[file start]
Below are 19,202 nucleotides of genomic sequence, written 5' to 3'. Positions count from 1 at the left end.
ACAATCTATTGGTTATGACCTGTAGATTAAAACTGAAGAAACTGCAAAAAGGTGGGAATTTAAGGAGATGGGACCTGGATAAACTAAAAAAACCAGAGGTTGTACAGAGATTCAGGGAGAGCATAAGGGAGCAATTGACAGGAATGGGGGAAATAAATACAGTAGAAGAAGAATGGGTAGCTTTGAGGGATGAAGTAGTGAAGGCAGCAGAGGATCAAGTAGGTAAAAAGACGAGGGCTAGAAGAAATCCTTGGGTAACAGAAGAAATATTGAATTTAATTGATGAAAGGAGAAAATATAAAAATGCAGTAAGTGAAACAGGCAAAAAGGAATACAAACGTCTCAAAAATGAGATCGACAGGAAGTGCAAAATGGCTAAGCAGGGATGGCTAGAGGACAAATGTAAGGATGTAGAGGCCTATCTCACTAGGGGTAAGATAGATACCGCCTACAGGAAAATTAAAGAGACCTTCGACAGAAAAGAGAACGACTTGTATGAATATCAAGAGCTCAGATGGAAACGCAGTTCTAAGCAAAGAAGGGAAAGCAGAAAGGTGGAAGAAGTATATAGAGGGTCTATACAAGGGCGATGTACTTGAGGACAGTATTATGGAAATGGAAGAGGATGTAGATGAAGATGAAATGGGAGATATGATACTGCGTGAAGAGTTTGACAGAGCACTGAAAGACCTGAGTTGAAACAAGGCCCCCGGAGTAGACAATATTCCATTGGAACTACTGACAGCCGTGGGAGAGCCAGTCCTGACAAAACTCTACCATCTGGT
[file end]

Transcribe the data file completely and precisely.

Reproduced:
Below are 19,202 nucleotides of genomic sequence, written 5' to 3'. Positions count from 1 at the left end.
ACAATCTATTGGTTATGACCTGTAGATTAAAACTGAAGAAACTGCAAAAAGGTGGGAATTTAAGGAGATGGGACCTGGATAAACTAAAAAAACCAGAGGTTGTACAGAGATTCAGGGAGAGCATAAGGGAGCAATTGACAGGAATGGGGGAAATAAATACAGTAGAAGAAGAATGGGTAGCTTTGAGGGATGAAGTAGTGAAGGCAGCAGAGGATCAAGTAGGTAAAAAGACGAGGGCTAGAAGAAATCCTTGGGTAACAGAAGAAATATTGAATTTAATTGATGAAAGGAGAAAATATAAAAATGCAGTAAGTGAAACAGGCAAAAAGGAATACAAACGTCTCAAAAATGAGATCGACAGGAAGTGCAAAATGGCTAAGCAGGGATGGCTAGAGGACAAATGTAAGGATGTAGAGGCCTATCTCACTAGGGGTAAGATAGATACCGCCTACAGGAAAATTAAAGAGACCTTCGACAGAAAAGAGAACGACTTGTATGAATATCAAGAGCTCAGATGGAAACGCAGTTCTAAGCAAAGAAGGGAAAGCAGAAAGGTGGAAGAAGTATATAGAGGGTCTATACAAGGGCGATGTACTTGAGGACAGTATTATGGAAATGGAAGAGGATGTAGATGAAGATGAAATGGGAGATATGATACTGCGTGAAGAGTTTGACAGAGCACTGAAAGACCTGAGTTGAAACAAGGCCCCCGGAGTAGACAATATTCCATTGGAACTACTGACAGCCGTGGGAGAGCCAGTCCTGACAAAACTCTACCATCTGGT